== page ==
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In an earlier thread I discussed a ship I'd seen in Liverpool docks during the war called the Felix Roussel, I have now come across an old photo of her, it may be of interest to Jan.Tell
 

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Thanks Tell,
The graciousness of the ship totally disappears with those poor looking funnels.
You wonder what was in the mind of that naval architect.
 

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Jan Hendrik said:
Thanks Tell,
The graciousness of the ship totally disappears with those poor looking funnels.
You wonder what was in the mind of that naval architect.
Perhaps he was ahead of his time Jan.....looks like the prototype for the
first on board heli deck.......
 

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Well if so I hope he had some decent on board sensors to help him come down through the smoke to land, even the RN wouldnt be that silly, would they??.
Doug
 

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Jan Hendrik said:
Thanks Tell,
The graciousness of the ship totally disappears with those poor looking funnels.
You wonder what was in the mind of that naval architect.
I believe that the only reason was economy. Is much easier and cheaper to build a square funnel, welding together straight plates, than roll and fair them in a more streamlined shape. I wonder if it was worth to spoil the appareance of the ship for a little money saving.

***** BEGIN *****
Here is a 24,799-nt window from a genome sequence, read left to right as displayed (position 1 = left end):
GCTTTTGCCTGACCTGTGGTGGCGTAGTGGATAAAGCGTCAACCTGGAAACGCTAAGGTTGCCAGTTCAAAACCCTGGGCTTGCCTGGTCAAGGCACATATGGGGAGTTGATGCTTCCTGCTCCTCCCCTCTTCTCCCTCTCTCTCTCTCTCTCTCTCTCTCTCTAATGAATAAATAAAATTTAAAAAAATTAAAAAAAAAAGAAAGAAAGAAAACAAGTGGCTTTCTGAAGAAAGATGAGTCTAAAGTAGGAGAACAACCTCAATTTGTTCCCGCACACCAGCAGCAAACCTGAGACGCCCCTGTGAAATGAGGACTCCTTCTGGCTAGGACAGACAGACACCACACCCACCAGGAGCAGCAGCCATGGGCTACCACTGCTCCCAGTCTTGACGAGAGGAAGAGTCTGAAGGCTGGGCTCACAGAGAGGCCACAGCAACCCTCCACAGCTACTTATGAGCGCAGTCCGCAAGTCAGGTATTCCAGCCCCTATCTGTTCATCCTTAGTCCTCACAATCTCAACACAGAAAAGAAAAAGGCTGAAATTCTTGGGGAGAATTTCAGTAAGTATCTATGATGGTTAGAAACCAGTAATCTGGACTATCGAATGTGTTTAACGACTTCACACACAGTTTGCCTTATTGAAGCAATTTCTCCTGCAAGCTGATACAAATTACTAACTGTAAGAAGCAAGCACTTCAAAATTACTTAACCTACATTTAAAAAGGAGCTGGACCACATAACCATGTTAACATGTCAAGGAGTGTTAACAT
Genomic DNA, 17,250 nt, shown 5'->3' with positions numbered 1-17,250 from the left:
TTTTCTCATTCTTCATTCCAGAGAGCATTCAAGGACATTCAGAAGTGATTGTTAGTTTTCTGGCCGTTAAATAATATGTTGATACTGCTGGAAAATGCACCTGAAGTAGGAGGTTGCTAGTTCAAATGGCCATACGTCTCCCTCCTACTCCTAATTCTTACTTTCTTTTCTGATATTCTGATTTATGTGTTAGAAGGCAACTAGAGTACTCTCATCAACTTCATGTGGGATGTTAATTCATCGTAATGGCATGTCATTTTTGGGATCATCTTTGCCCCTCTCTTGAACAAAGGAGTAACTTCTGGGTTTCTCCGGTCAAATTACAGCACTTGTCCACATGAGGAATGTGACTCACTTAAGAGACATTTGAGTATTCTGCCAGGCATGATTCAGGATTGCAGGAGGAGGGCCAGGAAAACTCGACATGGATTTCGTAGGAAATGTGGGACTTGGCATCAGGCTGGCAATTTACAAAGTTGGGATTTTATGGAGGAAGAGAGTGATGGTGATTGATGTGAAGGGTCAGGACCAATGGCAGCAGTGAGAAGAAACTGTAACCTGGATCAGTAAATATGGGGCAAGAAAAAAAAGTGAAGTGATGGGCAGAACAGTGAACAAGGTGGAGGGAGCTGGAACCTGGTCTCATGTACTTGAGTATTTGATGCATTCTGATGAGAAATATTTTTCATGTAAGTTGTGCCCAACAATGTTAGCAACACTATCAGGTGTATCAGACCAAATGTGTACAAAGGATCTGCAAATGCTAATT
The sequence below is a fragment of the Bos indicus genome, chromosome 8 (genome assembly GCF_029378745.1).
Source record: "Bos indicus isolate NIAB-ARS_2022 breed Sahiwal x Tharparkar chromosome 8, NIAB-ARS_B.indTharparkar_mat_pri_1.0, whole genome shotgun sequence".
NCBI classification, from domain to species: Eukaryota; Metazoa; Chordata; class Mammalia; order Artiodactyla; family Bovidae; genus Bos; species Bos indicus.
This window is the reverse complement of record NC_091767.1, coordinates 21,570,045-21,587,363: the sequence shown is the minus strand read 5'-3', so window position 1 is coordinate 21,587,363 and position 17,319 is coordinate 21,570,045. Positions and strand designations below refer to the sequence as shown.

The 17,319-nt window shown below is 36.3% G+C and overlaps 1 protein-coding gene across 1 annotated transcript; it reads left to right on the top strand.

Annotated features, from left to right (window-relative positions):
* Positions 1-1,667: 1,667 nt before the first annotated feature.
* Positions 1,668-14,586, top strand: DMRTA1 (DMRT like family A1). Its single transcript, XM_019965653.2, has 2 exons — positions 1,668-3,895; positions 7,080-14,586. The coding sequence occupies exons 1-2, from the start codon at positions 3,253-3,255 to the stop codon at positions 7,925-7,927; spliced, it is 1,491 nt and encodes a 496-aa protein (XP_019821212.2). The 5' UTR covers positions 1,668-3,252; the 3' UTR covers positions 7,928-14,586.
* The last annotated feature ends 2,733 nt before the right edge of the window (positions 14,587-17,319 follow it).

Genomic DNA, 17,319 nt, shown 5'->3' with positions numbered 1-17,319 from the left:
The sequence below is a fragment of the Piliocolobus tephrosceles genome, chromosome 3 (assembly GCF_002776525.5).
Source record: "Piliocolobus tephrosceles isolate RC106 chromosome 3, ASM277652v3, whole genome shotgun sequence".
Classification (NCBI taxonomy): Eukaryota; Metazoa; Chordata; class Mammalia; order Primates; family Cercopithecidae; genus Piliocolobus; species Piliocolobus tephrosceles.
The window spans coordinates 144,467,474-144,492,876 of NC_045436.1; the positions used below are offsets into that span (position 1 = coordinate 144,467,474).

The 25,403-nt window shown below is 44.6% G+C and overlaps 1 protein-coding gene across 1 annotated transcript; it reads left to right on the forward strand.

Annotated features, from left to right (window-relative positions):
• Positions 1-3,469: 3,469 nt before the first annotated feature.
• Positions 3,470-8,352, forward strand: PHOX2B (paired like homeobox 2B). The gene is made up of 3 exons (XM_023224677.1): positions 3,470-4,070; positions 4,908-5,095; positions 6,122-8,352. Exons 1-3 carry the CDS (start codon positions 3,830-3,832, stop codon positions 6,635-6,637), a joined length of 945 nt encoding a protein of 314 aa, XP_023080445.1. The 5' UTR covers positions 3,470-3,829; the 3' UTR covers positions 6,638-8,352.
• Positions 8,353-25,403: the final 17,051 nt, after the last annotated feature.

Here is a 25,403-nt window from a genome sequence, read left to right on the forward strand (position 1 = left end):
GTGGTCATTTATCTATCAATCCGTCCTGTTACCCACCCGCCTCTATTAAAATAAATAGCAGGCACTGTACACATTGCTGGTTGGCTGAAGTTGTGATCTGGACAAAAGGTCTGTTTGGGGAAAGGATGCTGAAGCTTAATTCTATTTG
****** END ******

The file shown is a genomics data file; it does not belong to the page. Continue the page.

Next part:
Piero
 

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Arosa Sun

Bruce Carson said:
She was one of a series of square funneled ships built for Messageries Maritimes in the late twenties and thirties.
Refunneled in a post war refit, she is probably better known as Arosa's Arosa Sun.

There's a really super Messageries Maritimes site online and they have a pictorial history of the ship:
http://www.es-conseil.fr/pramona/felix.htm

Here's a pic of Arosa Sun in late Fifties.
Her line is indeed much bettered by the single streamlined funnel and raked bow.
After the collapse of Arosa Line in 1958, she became an accomodation ship for Royal Dutch Steelworks, Broken up al Bilbao in 1974.
P.
 

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Messageries Maritimes

The reason for the very odd looking funnels on the 1930s Messageries Maritimes ships was apparently entirely due to styling. The funnels were known as Nautonaphtes and were fitted on 6 MM ships. No one else used them. They looked a little better when they were painted white later in the lives of the ships.

Fred
 
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